The multiplier effect is at work when you take many steps toward the person you want to become. That’s it. But most people won’t bother to take a single step because alone, it seems inconsequential. Like a 1-cent change in the price of a bushel of wheat. But the multiplier effect changes the inconsequential to something that is ultimately of profound consequence. The thing is, we can’t even fathom how big it could really be. This is where you have to accept that to find your passion and become successful (whatever that means to you), you can’t be like most people. In this sense, you truly have to force yourself to be abnormal.
I’d even take this so far as to suggest that a single baby step is better than no steps at all. I’ve found that trying to take too big a bite out of a task often leads to procrastination. The job simply seems too big, the challenge too insurmountable. In writing a book, it’s daunting to consider all of the work that goes into it. If I tell myself, “I need 50,000 words,” it seems so big as to be discouraging. As a result, I struggle just getting started. But, telling myself “I need to write 750 words per day” is so much more manageable that it seems almost easy.
If small steps seem difficult, then take a tiny step. The key is to build momentum. Procrastination breeds self-loathing, which breeds more procrastination. Conversely, even the tiniest of steps forward breeds’ confidence which leads to bigger steps.
It’s incredible what happens as I write. Sometimes when I first sit down I’ll stare at a blank screen for an hour. Then words begin to trickle forth until I’m typing as fast as I can just to capture the thoughts that are streaming out of my consciousness. Momentum is a very real force that can propel any endeavor forward. Even if you have to take baby steps for a month before the momentum builds, do it. The alternative is stagnation.
Continuous self-improvement not only gives us purpose, it broadens our horizons, opens up new opportunities, and increases our capacity to help others. Having a growth mindset is a prerequisite, however; you must believe that you can improve, that you haven’t “maxed out.” The notion that people can’t get better is hopeless and wrong. We can develop in any area where effort and grit are applied over a long enough period of time. Small steps can lead to huge change over the long term.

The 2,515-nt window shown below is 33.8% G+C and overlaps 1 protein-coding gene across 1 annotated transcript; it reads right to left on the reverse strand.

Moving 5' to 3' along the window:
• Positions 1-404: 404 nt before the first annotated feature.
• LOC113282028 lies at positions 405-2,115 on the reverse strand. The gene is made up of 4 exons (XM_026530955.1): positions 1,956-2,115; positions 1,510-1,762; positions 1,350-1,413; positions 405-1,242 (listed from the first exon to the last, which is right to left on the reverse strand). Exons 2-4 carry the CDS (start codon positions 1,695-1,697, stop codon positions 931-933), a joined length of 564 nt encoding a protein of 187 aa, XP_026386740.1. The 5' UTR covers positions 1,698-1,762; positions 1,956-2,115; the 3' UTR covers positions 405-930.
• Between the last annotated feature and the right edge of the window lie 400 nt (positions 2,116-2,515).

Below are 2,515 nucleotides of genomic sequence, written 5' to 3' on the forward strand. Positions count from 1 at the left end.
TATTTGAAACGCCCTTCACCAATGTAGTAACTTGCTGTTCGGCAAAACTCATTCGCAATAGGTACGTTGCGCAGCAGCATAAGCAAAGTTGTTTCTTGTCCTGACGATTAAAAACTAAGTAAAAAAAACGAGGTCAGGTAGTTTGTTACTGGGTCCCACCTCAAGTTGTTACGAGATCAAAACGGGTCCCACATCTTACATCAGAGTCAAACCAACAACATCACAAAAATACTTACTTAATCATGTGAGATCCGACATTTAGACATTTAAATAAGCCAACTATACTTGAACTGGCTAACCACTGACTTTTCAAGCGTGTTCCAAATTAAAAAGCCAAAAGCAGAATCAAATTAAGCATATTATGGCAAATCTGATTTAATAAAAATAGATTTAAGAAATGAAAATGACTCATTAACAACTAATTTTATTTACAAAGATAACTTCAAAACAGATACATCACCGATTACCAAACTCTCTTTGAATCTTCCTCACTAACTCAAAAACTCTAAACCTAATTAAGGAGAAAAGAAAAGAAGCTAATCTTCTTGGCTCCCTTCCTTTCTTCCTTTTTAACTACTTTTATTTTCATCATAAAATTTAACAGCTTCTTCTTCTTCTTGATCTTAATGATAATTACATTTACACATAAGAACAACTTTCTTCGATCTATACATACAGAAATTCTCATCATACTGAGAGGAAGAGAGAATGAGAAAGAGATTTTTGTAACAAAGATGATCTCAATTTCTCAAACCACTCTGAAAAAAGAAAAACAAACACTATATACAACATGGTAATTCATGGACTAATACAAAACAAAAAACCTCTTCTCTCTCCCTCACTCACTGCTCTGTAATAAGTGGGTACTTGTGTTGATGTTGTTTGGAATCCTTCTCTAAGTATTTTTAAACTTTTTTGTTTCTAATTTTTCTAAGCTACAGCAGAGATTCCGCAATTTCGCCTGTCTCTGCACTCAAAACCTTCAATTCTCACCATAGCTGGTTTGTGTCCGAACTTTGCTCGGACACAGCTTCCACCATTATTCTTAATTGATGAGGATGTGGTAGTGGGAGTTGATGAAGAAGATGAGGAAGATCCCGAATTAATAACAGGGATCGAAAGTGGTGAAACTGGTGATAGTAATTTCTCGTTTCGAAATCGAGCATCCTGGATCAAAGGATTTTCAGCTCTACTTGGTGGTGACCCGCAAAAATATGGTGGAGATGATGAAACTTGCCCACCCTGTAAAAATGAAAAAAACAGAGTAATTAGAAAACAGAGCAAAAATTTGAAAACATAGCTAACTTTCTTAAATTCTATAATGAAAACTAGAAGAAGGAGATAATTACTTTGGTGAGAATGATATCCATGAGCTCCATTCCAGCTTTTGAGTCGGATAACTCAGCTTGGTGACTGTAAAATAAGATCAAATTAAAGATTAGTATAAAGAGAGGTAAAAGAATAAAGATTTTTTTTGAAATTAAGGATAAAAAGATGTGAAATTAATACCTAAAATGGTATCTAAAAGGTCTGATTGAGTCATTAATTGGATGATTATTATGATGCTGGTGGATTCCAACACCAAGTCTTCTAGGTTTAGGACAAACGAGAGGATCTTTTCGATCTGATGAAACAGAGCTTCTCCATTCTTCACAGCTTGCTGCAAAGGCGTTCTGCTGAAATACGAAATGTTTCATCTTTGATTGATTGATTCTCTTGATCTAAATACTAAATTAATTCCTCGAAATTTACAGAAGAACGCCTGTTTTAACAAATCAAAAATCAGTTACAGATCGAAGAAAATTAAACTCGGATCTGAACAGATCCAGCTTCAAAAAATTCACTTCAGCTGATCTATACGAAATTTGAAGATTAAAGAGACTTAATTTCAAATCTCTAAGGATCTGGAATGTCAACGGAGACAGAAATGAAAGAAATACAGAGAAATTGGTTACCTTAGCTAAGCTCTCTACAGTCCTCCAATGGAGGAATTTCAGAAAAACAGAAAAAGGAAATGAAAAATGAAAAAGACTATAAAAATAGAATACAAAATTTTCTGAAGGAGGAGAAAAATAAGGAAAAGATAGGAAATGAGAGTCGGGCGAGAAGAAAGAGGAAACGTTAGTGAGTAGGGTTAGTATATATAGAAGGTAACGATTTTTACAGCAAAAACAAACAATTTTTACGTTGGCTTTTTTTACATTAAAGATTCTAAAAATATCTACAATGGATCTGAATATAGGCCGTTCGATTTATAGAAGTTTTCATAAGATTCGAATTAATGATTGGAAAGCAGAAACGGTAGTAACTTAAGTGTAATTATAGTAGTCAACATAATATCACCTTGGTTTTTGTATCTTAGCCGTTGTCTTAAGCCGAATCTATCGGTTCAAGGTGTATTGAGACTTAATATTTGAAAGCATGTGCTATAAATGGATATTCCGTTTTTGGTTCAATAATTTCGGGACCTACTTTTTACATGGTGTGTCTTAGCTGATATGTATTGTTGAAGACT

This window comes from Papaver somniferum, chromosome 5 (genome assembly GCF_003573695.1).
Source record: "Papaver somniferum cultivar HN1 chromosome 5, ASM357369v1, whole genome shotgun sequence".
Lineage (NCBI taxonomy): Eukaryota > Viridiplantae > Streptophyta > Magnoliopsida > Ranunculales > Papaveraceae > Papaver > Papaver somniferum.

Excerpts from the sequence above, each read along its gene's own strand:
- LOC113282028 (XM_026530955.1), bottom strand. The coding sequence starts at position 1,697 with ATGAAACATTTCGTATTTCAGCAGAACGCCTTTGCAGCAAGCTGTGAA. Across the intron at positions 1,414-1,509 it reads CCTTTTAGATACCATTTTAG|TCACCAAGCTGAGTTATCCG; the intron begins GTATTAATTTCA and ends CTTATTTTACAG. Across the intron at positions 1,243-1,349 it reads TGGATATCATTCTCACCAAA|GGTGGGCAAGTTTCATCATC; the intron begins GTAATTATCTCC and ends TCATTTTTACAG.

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If there were no limits placed upon what you were capable of, how would your life be different? What would you be doing? Where would you live? Most folks would admit that at least a few things would be different. It’s one of the great tragedies of humankind that we learn to place limits upon ourselves at a very young age. Well-meaning adults would tell us things like “be careful or you’ll hurt yourself” or “get down from there!” in order to keep us safe. But those warnings also had the unforeseen consequence of making us doubt ourselves; we learned to accept that there were limits. Rather than being empowered, we were stifled. We learned to believe that we’re capable of only so much, and nothing more. “Don’t climb to high or you’ll get hurt” we remind ourselves. Consequently, we learn to discount as impossible anything that stretches our abilities or resources. If it hasn’t been done, then it can’t be done, right? Wrong! Big thinking, coupled with ambition and belief in our abilities is the antidote for the unsatisfied, uninspired soul. With that in mind, here’s my top 5 reasons to dream big.
Your big dreams are achievable. So, the processes or technology to achieve your biggest dreams doesn’t exist yet? Well, they didn’t exist for Orville and Wilbur Wright either. They didn’t exist for Henry Ford, Nelson Mandela or any other pioneer in any field or any country in the world. They don’t exist for Richard Branson or Elon Musk today. All these men and women are just as fallible as you and I; they live and die just as you and I. They were equipped with big dreams and a belief in themselves. They rejected the way of thinking that puts a lid on what they could achieve. They rejected limits…and thank goodness they did. Our lives are better today because of the men and women who made the impossible possible. Advances in medicine, instantaneous communication across thousands of miles, and even the rapidly progressing technology enabling space travel and exploration are all possible because of visionary individuals who realized that in reality, there are no limits. So, what’s your dream?